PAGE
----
All welcome, the only requirement is you read the book:) New location this month – contact coordinator Susie Gawriluk to RSVP and get directions.
Passionate readers wait months for novels like “Rules of Civility,” a book that enchants on the first reading and only improves on the second. They are rare — if you find one a year, you’re lucky — and worth the wait.
“Rules of Civility” is the first novel by Amor Towles (even his name sounds like a marvelous invention), and I hope the first of many. Ostensibly, it’s a novel of manners, though it’s also a love letter to Manhattan on the eve of World War II, F. Scott Fitzgerald and the way certain people lived back then, or how we like to imagine they did through the smoke-and-gin filter of great books, movies and indelible images.
The year is 1938. New York is a place where people can go and reinvent themselves as someone fabulous and leave their old lesser selves behind in lesser places. The narrator is clever, Coney Island-born Katey Kontent, an orphan of a Russian immigrant father, her name pronounced con-tent — as in being happy — who rises from secretary to conquer book and magazine publishing. (A quibble: I never bought the name. Too forced.)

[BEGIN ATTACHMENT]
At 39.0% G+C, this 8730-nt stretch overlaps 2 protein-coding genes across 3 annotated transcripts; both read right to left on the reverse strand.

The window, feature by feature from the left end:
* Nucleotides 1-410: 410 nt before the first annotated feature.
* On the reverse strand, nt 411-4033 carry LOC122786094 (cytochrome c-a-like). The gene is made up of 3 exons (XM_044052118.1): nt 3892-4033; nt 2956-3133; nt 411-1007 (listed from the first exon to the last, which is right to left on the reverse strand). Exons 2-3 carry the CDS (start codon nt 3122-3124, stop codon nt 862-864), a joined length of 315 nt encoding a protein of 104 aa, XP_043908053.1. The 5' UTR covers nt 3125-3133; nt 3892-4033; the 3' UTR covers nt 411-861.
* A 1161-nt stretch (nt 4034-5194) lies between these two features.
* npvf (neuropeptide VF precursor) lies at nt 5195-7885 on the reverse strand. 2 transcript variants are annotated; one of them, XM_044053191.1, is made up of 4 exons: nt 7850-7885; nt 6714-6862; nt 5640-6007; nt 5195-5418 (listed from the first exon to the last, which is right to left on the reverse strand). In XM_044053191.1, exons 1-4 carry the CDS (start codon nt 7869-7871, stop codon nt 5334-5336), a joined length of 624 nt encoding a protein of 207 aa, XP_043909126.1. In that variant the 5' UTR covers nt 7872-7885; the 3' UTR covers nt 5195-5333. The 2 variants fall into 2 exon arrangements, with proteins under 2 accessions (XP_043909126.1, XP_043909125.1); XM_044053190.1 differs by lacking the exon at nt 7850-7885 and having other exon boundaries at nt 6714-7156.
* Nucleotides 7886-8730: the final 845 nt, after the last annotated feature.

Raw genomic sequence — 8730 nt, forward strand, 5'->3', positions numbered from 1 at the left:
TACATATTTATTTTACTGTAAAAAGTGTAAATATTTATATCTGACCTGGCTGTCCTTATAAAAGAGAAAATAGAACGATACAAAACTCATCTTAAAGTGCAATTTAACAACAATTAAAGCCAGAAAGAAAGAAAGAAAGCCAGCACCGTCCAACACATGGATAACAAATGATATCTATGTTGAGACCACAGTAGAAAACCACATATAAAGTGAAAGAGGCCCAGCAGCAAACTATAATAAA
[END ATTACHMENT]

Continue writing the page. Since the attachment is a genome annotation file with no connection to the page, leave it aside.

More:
Like Nick Carraway or Jake Barnes, Katey is not the hero of the story, merely its wry observer. “Rules'” Gatsby is the charming yet unknowable Tinker Grey, with “a smile on his face that could have lit every lamp at the North Pole,” a Wall Street man of impossible grace and good fortune.